Walking among volcanoes in La Garrotxa
The extraordinary area in Northern Spain called La Garrotxa is one of Catalonia's natural wonders. If we had to choose one exceptionally beautiful and unspoilt natural area in Spain, the entire Garrotxa region would be a strong candidate.
This is a special area that has achieved a successful and even prosperous balance of cattle rearing, tourism and complementary services.
The once volcanic region of La Garrotxa has one of the most striking and important volcanic sceneries in the whole of Europe, with as many as forty extinguished volcanoes now furred with vegetation.
While High Garrotxa offers a rugged scenery with numerous rocky valleys, Lower Garrotxa, south of the Fluvia river, has vast plains extending from the outskirts of the many volcanoes.
Photo: kids playing with solidified lava at the foot of Croscat volcano.
Even if the area has plenty to offer in terms of nature, open-air activities, culture and gastronomy, it would be well worth a visit for the walks alone: with plenty to explore, it is the ideal destination for hiking lovers. The signposted network of trails in La Garrotxa Natural Park offers walks suitable for all levels of fitness and it is a great way to discover some of the region's most beautiful and interesting spots.
Other than locals, not many people have heard of a cascade called Salto del Molí dels Murris. It is one of the best-kept secrets in Les Planes d'Hostoles, the Lower Garrotxa village where you can find it.
Photo: wild swimming spot at Moli dels Murris (GPS coordinates: 42°04'20.6"N 2°32'29.9"E)
El Carrilet route is a wonderful opportunity to enjoy great views walking or by bike: it runs from Olot to Girona, using the itinerary of an old train between them, and the opportunities for stopovers in charming villages or joining other signposted routes from here are countless.
Photo: riding on hire bikes near Olot on the well known Carrilet.
Another remarkable walk is the route up to Sant Miquel del Mont. At the summit, 792-meters high, Romanesque church of Sant Miquel del Mont awaits, as well as a trig point to confirm you've made it.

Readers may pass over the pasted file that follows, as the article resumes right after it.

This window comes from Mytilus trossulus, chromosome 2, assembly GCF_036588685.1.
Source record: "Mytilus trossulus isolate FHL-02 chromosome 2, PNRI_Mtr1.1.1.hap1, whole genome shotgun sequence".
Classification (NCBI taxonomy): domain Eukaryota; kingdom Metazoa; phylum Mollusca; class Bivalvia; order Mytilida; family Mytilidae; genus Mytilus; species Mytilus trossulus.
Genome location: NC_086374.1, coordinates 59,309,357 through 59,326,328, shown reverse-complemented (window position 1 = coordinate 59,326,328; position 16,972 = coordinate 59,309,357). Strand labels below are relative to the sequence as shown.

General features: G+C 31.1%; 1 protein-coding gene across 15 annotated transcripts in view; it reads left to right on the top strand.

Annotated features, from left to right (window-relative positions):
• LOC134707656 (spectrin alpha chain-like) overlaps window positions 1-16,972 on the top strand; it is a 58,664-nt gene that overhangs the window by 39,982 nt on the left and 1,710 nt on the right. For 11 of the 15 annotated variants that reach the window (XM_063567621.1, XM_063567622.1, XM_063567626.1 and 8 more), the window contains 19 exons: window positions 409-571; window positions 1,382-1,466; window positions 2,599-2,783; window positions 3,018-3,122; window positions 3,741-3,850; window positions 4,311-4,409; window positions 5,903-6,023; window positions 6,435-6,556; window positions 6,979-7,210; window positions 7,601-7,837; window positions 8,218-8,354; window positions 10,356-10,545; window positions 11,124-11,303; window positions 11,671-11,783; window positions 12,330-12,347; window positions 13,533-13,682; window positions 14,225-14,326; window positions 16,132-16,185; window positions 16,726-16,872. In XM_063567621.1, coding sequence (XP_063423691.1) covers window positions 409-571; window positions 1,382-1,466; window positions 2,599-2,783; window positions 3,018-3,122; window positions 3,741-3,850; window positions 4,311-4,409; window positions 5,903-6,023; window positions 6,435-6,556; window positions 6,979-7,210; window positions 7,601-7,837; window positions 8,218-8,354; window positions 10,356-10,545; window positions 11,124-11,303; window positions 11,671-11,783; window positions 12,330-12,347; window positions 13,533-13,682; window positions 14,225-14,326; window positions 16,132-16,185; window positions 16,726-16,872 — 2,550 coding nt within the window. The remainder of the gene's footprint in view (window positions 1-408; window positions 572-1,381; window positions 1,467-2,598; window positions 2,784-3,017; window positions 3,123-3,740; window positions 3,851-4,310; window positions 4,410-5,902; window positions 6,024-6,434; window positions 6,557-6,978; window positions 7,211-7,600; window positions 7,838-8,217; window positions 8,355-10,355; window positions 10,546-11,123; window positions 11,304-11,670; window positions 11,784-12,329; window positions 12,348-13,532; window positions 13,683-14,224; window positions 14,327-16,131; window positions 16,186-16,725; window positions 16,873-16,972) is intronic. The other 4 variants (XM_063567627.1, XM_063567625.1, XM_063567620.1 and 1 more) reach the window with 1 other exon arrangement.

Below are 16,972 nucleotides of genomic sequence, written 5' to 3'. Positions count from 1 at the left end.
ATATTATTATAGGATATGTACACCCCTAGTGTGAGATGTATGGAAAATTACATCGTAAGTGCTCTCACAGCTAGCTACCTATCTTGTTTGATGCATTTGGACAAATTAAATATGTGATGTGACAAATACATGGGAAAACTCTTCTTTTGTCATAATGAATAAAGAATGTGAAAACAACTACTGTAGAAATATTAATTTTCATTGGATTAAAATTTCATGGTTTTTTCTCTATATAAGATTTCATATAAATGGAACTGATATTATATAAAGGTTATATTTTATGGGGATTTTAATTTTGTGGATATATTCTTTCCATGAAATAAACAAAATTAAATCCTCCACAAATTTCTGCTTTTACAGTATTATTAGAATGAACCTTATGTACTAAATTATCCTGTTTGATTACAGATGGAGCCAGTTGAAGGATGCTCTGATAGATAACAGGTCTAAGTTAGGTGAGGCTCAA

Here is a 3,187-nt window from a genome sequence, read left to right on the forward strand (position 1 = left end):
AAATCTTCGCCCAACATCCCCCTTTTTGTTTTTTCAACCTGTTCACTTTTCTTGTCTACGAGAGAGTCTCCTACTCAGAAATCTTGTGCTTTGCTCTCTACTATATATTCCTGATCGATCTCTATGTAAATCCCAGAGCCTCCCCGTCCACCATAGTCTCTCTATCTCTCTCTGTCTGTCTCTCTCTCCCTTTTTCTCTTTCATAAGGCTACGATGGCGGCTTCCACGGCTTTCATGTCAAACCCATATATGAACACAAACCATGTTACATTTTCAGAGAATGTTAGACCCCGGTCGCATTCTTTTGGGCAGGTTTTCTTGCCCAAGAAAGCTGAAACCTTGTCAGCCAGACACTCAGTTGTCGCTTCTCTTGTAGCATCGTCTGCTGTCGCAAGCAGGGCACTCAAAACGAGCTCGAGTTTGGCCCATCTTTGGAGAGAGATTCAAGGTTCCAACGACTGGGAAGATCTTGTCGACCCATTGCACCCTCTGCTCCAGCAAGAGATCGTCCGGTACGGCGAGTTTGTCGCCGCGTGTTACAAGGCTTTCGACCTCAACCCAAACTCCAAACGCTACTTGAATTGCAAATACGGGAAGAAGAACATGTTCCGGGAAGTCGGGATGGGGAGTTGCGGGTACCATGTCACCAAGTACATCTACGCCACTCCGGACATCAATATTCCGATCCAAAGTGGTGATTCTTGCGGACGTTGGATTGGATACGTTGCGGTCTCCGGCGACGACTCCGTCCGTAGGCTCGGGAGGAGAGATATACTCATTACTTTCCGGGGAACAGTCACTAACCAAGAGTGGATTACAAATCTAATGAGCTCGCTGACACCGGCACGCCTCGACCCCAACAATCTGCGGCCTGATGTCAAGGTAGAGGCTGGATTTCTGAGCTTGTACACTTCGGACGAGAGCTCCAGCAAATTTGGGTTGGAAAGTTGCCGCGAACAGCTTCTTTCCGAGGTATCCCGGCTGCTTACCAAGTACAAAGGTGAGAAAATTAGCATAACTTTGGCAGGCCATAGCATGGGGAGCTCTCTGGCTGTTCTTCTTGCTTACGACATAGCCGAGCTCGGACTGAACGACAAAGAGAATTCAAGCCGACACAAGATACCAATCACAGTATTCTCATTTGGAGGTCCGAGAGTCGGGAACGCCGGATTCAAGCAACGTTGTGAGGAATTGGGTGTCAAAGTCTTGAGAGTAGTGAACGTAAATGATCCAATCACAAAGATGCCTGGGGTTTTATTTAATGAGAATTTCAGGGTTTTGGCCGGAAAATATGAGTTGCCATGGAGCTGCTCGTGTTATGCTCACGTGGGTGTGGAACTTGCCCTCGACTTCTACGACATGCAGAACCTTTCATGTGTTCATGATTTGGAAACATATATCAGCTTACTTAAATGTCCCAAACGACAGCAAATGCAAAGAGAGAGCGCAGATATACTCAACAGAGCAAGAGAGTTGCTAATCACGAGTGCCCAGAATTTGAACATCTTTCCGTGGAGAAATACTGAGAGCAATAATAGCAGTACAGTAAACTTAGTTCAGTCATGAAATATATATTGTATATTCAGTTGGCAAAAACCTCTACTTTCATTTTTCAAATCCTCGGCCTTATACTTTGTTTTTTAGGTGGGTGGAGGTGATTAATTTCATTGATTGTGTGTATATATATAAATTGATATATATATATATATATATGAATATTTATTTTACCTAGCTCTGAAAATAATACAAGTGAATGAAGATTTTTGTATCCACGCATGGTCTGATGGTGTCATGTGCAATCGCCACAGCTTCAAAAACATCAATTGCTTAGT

Photo: one of the many beutiful Romanic chapels you find when walking in Garrotxa.
La Fageda d’en Jorda beech forest is not just fantastic for signposted routes on foot, but also by bike and even horse-drawn carriages. So there are no excuses for missing this magic spot:
The beautifully preserved village of Santa Pau is as impressive as the six-kilometre lava flow left by its volcano, El Croscat.
Photo: visiting the interior of Croscat volcano
Walking around the totally spectacular and singular Castellfollit de la Roca is an unforgettable experience: this narrow village was raised on 50-metre high cliffs of volcanic lava that poured forth thousands of years ago.
Photo: Santa Pau village
Open-air activities in La Garrotxa do not just include rural landscapes to explore down the trails and discover the most interesting of corners, but also horse riding, cycling, paragliding, golf, rowing, wild swimming, and even hot air balloon rides for the adventurous types.
The Vall d'en Bas valley, with its little pretty Romanesque and mediaeval villages, is irresistible: don't miss charming mediaeval Besalu, one of the most valuable heritage spots in Catalonia, and its famous and extraordinary bridge. Olot, the regional capital, is replete with history and museums.
Photo: mediaeval Besalu village
Gastronomy always plays a significant part in any successful holiday and Catalonia is not a destination that is going to disappoint food lovers.
As mentioned in our Catalonia Holiday Guide, this is Spain at its most sophisticated. Where Andalusia might have supermarkets, Catalonia is likely to have delicatessens replete with local produce and specialities.
Photo: deli shop in Les Planes village
Culture and nature merge in the so-called volcanic cuisine in La Garrotxa, where the fertile soil provides excellent local produce that's been put to good use in the area's long history of culinary tradition. Must-tries of the much touted volcanic food and its autochthonous recipes include patates d'Olot (Olot potatoes, a sort of delicious stuffed potatoes), tasty Santa Pau beans with Catalan butifarra sausages, stewed snails, and just any dishes seasoned with local black truffle, a typical condiment of volcanic food locally referred to as "black diamond".
The opportunities for scenic and cultural tourism represent a serious motive for choosing La Garrotxa as your next holiday destination. Some will want to venture into the fabulous landscapes of La Garrotxa, which offer some of the best and most unusual trekking options we have ever come across. Others may be drawn to the art, architecture and history in the local medieval villages and churches, where they will find themselves spoilt for choice.
Reasons to come to La Garrotxa are so many and good that this review could go on forever, but take our word for it: this is one of those places where people look especially healthy and the environment along with the local gastronomy may have a lot to do with that.
Photo: cattle at the foothill of Santa Margarida volcano.
We are sure you will come away with renewed energy!